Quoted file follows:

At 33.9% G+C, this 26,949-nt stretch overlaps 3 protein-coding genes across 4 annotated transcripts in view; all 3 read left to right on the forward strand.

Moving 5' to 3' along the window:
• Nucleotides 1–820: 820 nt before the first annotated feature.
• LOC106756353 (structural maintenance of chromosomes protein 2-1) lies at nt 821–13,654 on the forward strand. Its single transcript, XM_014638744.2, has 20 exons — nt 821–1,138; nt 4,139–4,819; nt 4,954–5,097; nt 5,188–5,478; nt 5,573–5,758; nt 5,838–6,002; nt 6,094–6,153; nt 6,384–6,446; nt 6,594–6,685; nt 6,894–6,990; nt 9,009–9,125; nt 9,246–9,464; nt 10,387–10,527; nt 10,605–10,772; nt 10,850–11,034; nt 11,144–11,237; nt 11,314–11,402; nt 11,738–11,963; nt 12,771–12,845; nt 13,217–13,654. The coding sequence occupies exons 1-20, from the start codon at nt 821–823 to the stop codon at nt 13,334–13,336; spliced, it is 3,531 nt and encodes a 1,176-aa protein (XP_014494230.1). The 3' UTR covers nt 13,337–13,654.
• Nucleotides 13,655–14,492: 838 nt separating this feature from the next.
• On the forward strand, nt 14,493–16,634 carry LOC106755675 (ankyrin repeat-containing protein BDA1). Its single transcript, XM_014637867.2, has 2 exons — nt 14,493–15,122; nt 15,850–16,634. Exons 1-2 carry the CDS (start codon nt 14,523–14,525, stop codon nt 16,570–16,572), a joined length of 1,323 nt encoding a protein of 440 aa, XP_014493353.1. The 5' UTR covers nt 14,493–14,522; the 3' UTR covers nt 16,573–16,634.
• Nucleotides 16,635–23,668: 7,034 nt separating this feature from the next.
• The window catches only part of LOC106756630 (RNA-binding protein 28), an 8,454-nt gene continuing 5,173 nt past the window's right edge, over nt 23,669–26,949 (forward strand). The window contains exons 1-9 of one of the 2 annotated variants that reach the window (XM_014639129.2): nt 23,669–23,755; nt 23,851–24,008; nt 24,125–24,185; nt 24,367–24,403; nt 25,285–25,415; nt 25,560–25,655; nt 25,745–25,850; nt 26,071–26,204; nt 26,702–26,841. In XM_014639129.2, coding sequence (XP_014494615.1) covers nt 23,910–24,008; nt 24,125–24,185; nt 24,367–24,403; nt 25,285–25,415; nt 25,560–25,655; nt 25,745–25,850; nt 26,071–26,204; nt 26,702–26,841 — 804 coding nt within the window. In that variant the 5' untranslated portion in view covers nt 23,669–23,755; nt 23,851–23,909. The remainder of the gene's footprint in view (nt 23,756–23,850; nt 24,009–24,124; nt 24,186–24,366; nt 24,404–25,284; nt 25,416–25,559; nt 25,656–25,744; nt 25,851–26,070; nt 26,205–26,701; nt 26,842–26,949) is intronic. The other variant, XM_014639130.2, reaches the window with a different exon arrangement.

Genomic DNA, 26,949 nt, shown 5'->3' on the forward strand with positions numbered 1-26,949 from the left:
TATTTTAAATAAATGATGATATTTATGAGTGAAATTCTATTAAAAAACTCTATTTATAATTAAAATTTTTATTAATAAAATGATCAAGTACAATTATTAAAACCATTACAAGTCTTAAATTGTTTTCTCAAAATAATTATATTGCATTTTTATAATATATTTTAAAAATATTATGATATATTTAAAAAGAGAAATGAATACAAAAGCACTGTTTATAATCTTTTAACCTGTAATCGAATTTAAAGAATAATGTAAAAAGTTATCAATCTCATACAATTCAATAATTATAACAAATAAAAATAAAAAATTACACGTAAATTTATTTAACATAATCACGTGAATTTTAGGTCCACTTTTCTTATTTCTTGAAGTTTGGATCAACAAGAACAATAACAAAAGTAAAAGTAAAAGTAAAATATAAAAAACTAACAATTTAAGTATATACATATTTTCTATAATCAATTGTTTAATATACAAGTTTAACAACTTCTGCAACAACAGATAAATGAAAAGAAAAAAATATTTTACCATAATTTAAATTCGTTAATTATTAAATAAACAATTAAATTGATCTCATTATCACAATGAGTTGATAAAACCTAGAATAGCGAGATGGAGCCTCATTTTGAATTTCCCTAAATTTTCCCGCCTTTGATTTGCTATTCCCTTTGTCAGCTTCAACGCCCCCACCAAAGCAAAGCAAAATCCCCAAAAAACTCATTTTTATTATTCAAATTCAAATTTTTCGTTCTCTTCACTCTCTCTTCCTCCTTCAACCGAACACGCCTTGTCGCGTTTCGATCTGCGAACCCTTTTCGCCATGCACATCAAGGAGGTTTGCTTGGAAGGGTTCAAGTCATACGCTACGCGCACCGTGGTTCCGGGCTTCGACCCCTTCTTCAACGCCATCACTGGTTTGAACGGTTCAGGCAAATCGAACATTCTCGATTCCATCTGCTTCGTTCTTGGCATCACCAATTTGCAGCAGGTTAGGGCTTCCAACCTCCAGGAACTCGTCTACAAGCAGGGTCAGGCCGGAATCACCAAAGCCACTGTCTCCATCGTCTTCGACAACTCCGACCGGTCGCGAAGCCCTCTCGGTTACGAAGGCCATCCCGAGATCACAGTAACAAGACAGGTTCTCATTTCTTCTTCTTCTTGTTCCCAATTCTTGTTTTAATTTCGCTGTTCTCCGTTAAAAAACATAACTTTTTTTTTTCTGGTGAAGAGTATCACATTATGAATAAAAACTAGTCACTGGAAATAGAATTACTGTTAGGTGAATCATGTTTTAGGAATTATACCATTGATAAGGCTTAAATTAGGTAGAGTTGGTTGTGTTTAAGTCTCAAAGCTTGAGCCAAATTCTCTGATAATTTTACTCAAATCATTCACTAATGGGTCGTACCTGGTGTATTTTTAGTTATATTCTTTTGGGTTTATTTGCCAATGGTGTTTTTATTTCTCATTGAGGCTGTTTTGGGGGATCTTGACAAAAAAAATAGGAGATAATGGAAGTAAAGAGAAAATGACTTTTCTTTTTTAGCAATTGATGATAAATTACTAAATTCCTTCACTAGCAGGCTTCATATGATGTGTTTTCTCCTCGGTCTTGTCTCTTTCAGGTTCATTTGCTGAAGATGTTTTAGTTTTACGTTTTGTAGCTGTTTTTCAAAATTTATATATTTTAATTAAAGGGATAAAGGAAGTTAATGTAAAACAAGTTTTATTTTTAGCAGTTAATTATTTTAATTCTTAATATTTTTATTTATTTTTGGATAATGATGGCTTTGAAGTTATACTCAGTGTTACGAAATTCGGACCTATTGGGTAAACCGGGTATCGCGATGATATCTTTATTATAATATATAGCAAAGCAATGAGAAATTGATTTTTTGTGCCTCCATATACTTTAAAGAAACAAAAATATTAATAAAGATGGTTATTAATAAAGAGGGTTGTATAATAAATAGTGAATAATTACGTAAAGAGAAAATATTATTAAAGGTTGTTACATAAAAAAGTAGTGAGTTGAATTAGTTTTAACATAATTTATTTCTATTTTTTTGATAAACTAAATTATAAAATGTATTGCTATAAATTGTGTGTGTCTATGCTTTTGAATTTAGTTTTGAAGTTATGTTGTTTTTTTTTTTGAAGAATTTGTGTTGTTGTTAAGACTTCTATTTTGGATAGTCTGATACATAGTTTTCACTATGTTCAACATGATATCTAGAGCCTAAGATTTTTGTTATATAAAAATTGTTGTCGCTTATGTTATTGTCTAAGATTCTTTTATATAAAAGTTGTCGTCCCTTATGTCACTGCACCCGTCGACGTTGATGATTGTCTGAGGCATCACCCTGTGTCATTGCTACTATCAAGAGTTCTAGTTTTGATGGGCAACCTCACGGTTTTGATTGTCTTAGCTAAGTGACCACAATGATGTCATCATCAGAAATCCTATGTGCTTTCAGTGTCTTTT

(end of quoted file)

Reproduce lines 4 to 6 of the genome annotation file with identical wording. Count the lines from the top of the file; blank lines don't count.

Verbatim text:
• LOC106756353 (structural maintenance of chromosomes protein 2-1) lies at nt 821–13,654 on the forward strand. Its single transcript, XM_014638744.2, has 20 exons — nt 821–1,138; nt 4,139–4,819; nt 4,954–5,097; nt 5,188–5,478; nt 5,573–5,758; nt 5,838–6,002; nt 6,094–6,153; nt 6,384–6,446; nt 6,594–6,685; nt 6,894–6,990; nt 9,009–9,125; nt 9,246–9,464; nt 10,387–10,527; nt 10,605–10,772; nt 10,850–11,034; nt 11,144–11,237; nt 11,314–11,402; nt 11,738–11,963; nt 12,771–12,845; nt 13,217–13,654. The coding sequence occupies exons 1-20, from the start codon at nt 821–823 to the stop codon at nt 13,334–13,336; spliced, it is 3,531 nt and encodes a 1,176-aa protein (XP_014494230.1). The 3' UTR covers nt 13,337–13,654.
• Nucleotides 13,655–14,492: 838 nt separating this feature from the next.
• On the forward strand, nt 14,493–16,634 carry LOC106755675 (ankyrin repeat-containing protein BDA1). Its single transcript, XM_014637867.2, has 2 exons — nt 14,493–15,122; nt 15,850–16,634. Exons 1-2 carry the CDS (start codon nt 14,523–14,525, stop codon nt 16,570–16,572), a joined length of 1,323 nt encoding a protein of 440 aa, XP_014493353.1. The 5' UTR covers nt 14,493–14,522; the 3' UTR covers nt 16,573–16,634.